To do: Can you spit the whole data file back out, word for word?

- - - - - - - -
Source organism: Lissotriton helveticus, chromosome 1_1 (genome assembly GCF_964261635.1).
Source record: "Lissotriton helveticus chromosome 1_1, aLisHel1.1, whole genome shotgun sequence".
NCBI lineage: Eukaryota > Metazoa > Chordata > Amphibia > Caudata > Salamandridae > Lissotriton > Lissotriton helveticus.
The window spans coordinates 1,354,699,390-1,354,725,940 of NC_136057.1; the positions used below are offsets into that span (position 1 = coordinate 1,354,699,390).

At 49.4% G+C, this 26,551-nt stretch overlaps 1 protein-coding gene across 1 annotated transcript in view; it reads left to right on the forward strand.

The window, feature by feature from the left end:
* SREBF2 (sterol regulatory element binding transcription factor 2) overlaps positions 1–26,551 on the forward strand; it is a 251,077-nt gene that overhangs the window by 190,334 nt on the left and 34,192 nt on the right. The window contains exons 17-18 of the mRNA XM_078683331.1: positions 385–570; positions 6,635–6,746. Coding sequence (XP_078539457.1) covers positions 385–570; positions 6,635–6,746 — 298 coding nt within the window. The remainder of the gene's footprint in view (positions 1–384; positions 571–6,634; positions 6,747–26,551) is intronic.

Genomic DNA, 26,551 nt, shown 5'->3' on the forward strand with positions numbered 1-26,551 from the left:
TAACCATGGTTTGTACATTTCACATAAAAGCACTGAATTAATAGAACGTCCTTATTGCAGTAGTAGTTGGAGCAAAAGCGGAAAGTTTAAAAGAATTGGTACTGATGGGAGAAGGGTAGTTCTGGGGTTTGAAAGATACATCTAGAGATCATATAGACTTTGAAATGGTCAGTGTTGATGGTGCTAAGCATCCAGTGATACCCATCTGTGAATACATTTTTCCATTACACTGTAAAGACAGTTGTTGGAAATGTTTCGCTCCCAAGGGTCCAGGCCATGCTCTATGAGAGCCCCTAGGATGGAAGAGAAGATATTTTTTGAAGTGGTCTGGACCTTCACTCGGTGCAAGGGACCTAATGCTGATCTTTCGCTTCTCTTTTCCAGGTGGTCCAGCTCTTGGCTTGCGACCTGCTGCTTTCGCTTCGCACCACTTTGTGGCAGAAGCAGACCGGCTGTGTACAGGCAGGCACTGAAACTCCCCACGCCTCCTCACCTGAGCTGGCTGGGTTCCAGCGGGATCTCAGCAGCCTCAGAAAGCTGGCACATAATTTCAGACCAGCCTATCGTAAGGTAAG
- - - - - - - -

Source organism: Lissotriton helveticus, chromosome 1_1 (genome assembly GCF_964261635.1).
Source record: "Lissotriton helveticus chromosome 1_1, aLisHel1.1, whole genome shotgun sequence".
NCBI lineage: Eukaryota > Metazoa > Chordata > Amphibia > Caudata > Salamandridae > Lissotriton > Lissotriton helveticus.
The window spans coordinates 1,354,699,390-1,354,725,940 of NC_136057.1; the positions used below are offsets into that span (position 1 = coordinate 1,354,699,390).

At 49.4% G+C, this 26,551-nt stretch overlaps 1 protein-coding gene across 1 annotated transcript in view; it reads left to right on the forward strand.

The window, feature by feature from the left end:
* SREBF2 (sterol regulatory element binding transcription factor 2) overlaps positions 1–26,551 on the forward strand; it is a 251,077-nt gene that overhangs the window by 190,334 nt on the left and 34,192 nt on the right. The window contains exons 17-18 of the mRNA XM_078683331.1: positions 385–570; positions 6,635–6,746. Coding sequence (XP_078539457.1) covers positions 385–570; positions 6,635–6,746 — 298 coding nt within the window. The remainder of the gene's footprint in view (positions 1–384; positions 571–6,634; positions 6,747–26,551) is intronic.

Genomic DNA, 26,551 nt, shown 5'->3' on the forward strand with positions numbered 1-26,551 from the left:
TAACCATGGTTTGTACATTTCACATAAAAGCACTGAATTAATAGAACGTCCTTATTGCAGTAGTAGTTGGAGCAAAAGCGGAAAGTTTAAAAGAATTGGTACTGATGGGAGAAGGGTAGTTCTGGGGTTTGAAAGATACATCTAGAGATCATATAGACTTTGAAATGGTCAGTGTTGATGGTGCTAAGCATCCAGTGATACCCATCTGTGAATACATTTTTCCATTACACTGTAAAGACAGTTGTTGGAAATGTTTCGCTCCCAAGGGTCCAGGCCATGCTCTATGAGAGCCCCTAGGATGGAAGAGAAGATATTTTTTGAAGTGGTCTGGACCTTCACTCGGTGCAAGGGACCTAATGCTGATCTTTCGCTTCTCTTTTCCAGGTGGTCCAGCTCTTGGCTTGCGACCTGCTGCTTTCGCTTCGCACCACTTTGTGGCAGAAGCAGACCGGCTGTGTACAGGCAGGCACTGAAACTCCCCACGCCTCCTCACCTGAGCTGGCTGGGTTCCAGCGGGATCTCAGCAGCCTCAGAAAGCTGGCACATAATTTCAGACCAGCCTATCGTAAGGTAAG